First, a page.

In China, the first tranche of much anticipated release of government stock was announced. The first tranche (350 000 tons, less than anticipated) is expected to be released in October, with potentially a further 150 000 tons release in Guangxi province to be confirmed. The releases aim to manage rising sugar pricing to local consumers. Local consumption is pegged at 15.5 million tons, with local production increased versus the prior year and a release of government stocks, legitimate imports are likely to decrease by more than 20%. The Guangxi Sugar Association has requested an import duty to protect local producers, which if implemented could further impact import attractiveness. Smuggled imports, accounting for approximately 2.1 million tons, are anticipated to be similar to the prior season. 


The EU market remains tight, with 2016/2017 ending stocks anticipated to be a record low of less than 300 000 tons (in a market consuming 18.2 million tons that held stocks of 1.25 million tons at the end of 2015/2016 season). Increased acreage in beet production and higher yields in Poland and Germany are driving a 10% increase in production estimates for 2016/2017 versus the prior year.

Global Stocks

On a days-of-use basis, global sugar stocks fell from 168 days in 2014/2015 to 128 days in 2015/2016, according to FO Licht’s recent reporting. Forecasts indicate that the 2016/2017 level will fall further to 123 days in 2016/2017. According to the report, the last time the ratio fell this low, prices surged above 35.00 USc/lb.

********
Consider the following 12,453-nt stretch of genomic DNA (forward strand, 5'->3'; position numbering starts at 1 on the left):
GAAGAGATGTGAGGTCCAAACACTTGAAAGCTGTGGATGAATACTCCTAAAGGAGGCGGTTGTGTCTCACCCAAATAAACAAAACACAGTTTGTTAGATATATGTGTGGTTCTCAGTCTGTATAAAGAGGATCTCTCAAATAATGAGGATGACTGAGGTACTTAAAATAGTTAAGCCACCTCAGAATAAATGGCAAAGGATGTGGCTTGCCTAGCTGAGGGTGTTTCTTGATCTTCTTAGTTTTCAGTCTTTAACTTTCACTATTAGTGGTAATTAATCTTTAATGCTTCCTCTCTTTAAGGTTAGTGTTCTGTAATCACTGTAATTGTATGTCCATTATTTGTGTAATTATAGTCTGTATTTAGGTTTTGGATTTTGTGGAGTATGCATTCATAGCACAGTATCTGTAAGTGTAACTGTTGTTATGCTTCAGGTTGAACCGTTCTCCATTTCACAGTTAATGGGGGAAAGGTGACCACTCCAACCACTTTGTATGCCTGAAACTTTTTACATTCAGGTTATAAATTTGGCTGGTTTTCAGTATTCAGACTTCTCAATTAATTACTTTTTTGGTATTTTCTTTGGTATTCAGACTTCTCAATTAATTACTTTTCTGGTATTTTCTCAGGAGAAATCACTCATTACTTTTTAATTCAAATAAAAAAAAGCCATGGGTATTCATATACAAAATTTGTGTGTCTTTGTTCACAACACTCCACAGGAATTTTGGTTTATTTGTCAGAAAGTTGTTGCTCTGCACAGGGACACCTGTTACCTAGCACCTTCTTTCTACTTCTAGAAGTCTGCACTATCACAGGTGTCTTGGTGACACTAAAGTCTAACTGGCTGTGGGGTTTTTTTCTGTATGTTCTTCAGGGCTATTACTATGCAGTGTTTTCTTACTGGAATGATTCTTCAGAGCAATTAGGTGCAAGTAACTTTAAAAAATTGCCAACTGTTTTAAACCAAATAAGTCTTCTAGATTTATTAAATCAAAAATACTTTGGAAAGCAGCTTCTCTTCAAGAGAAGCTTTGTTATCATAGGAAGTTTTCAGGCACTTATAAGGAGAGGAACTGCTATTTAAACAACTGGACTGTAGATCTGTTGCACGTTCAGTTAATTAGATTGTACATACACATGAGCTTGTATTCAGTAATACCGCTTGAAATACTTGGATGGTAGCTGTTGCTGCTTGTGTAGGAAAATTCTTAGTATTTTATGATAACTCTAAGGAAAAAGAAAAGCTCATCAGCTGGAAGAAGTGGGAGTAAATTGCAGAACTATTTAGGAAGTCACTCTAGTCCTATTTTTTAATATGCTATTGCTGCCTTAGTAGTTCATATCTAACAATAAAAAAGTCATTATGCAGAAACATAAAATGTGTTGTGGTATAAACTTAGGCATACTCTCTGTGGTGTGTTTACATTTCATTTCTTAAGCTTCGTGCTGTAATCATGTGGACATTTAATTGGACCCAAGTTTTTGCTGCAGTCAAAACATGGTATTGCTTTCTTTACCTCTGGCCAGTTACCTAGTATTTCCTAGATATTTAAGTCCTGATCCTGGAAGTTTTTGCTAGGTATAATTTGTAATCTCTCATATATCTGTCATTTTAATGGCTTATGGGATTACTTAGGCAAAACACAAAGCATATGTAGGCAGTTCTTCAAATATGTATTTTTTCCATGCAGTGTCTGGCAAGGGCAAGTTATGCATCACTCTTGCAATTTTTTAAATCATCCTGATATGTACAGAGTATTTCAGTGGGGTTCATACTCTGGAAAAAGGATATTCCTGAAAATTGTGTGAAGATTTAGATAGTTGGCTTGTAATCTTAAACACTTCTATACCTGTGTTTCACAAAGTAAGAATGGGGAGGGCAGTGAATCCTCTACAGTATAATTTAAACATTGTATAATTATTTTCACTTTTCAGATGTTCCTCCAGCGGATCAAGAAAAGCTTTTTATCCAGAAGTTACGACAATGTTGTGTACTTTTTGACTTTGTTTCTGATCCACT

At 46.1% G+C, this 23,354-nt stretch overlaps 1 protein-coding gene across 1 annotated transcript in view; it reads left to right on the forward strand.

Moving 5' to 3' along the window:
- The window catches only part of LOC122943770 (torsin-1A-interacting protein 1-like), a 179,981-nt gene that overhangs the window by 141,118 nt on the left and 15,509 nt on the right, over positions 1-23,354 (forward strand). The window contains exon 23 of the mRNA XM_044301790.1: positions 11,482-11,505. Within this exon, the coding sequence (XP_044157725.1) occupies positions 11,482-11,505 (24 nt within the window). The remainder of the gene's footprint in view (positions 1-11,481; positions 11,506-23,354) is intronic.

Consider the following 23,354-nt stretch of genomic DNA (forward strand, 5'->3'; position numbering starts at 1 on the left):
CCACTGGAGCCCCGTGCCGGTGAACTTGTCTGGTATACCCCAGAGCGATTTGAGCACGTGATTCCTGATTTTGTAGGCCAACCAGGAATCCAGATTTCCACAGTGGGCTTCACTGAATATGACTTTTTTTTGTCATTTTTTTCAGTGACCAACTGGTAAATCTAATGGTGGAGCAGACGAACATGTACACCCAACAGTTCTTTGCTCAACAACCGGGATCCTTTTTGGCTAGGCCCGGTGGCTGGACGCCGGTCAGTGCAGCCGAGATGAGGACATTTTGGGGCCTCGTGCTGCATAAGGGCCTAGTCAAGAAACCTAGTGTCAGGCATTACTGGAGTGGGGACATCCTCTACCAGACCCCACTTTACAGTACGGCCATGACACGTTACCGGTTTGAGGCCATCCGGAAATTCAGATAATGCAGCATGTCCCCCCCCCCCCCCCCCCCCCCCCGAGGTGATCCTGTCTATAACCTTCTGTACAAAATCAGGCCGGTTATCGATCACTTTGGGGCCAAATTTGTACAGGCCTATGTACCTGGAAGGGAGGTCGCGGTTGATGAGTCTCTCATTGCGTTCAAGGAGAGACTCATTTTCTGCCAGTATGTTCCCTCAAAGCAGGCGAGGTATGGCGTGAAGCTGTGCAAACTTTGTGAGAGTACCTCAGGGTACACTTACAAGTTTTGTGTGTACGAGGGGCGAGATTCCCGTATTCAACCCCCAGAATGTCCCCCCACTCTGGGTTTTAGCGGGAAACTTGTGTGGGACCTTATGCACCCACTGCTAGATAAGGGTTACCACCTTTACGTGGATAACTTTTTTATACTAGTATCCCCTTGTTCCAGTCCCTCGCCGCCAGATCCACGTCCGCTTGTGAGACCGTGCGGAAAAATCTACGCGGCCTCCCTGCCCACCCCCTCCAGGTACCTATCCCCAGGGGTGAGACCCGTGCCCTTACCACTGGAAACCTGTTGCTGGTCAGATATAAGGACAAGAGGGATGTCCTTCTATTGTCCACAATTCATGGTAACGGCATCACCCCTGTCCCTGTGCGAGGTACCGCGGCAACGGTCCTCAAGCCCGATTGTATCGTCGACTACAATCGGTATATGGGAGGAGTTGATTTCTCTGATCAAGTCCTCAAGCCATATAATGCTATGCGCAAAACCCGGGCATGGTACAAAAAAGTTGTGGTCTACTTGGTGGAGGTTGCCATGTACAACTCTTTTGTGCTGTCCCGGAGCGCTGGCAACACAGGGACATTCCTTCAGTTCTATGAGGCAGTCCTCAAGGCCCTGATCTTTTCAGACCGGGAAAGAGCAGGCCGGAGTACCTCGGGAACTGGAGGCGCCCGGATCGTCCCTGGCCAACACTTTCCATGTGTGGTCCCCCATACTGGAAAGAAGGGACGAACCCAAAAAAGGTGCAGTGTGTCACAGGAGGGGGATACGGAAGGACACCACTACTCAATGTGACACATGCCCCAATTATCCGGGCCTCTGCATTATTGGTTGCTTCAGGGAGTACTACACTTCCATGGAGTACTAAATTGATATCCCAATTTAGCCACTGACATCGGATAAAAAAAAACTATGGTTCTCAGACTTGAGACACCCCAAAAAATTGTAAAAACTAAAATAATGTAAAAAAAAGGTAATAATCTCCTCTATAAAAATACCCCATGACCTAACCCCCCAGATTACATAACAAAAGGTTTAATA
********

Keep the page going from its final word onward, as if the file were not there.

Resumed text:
In macro news, the US Federal Reserve elected not to increase the interest rate this month, but a December 2016 increase remains a possibility. Commodities are generally in favour with investors, largely due to concerns around the impact of the low rate environment and possible disruption of the bond market, and short term tactical buying of particularly cotton, coffee and sugar. It remains to be seen whether commodities will continue to find favour with investors, and this trend is vulnerable to correction. Following the impeachment of Brazilian President Dilma Rousseff last month, and the swearing in of new President Michel Temer, this market appears to have “bottomed out”, with reforms needed to maintain positive momentum. A stronger Brazilian Real could have a significant impact on sugar pricing going forward.

Analysts in support of a sustained No.11 pricing rally cite further reductions in Brazilian cane availability and quality in the tail of the season as a possibility, although the relatively high sugar to ethanol mix may limit the impact on world market sugar. On a national crop year basis, production deficits for 2015/2016, 2016/2017 and 2017/2018 are still contemplated, but it could be argued that this has already been factored in by the market. Bearish factors include further potential releases of Chinese government stocks, and the imposition of a Chinese import duty, leaving sugar destined for imports to that country without a home. Given the scale of the speculator position in the sugar market, any cause for liquidation, such as a hike in interest rates, could result in a severe price shock.